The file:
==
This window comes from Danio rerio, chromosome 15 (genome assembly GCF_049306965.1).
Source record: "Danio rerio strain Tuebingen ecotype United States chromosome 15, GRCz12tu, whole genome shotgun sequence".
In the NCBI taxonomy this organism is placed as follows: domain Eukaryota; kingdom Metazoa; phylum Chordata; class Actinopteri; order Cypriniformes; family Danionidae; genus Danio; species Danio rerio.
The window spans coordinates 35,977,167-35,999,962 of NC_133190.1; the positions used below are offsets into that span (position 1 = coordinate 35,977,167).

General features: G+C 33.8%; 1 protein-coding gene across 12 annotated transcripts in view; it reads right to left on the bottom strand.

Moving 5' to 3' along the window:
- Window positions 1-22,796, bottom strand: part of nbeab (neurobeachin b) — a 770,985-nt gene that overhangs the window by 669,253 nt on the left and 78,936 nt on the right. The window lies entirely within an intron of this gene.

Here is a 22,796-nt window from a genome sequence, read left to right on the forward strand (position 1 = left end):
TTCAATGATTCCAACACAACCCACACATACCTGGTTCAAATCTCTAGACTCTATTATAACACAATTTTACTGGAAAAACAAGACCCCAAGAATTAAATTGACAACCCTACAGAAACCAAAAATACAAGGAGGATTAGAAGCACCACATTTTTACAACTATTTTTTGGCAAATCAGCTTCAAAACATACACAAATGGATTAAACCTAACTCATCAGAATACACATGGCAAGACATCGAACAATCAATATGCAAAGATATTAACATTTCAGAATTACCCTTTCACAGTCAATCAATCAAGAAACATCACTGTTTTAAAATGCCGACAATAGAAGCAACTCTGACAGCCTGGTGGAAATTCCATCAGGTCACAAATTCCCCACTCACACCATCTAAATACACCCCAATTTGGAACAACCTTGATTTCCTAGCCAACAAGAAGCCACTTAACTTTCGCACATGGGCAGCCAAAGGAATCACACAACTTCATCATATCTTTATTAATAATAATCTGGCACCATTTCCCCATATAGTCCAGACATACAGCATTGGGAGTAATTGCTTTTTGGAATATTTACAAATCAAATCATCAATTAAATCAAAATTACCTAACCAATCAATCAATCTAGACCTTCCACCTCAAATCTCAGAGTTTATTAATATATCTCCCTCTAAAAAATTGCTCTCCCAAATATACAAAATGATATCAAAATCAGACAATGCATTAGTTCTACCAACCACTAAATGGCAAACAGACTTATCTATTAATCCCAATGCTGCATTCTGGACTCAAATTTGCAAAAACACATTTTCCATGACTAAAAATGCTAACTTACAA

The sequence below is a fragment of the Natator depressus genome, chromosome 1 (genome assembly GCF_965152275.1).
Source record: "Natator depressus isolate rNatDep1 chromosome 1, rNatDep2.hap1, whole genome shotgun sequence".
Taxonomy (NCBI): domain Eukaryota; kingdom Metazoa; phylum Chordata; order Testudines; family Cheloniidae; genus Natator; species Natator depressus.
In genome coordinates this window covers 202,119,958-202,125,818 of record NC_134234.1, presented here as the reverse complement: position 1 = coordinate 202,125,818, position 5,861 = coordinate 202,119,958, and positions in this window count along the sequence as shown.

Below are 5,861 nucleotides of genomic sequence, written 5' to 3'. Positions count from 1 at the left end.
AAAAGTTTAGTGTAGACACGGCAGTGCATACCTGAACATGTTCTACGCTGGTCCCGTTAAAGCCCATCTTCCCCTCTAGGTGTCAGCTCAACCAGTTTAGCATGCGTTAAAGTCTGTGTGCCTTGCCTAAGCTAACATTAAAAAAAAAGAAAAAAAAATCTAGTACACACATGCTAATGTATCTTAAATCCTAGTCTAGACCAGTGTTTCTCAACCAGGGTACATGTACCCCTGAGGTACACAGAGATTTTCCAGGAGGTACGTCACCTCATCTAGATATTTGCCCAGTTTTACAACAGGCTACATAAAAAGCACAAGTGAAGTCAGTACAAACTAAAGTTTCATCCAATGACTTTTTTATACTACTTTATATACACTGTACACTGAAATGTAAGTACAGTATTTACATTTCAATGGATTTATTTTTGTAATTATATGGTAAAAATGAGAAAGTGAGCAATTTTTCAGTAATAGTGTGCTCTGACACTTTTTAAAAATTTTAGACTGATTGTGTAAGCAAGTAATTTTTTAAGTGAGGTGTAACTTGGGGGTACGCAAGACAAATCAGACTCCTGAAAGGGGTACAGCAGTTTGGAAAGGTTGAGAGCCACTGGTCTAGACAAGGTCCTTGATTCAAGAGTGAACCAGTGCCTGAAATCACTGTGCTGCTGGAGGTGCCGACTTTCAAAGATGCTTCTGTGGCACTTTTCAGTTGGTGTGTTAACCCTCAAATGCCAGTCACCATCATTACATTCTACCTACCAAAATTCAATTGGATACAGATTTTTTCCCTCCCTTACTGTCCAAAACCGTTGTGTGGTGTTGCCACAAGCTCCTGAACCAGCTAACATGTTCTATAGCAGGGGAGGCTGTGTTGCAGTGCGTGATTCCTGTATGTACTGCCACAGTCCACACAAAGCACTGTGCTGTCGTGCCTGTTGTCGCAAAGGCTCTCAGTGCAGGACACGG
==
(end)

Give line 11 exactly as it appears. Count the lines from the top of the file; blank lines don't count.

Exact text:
Source record: "Natator depressus isolate rNatDep1 chromosome 1, rNatDep2.hap1, whole genome shotgun sequence".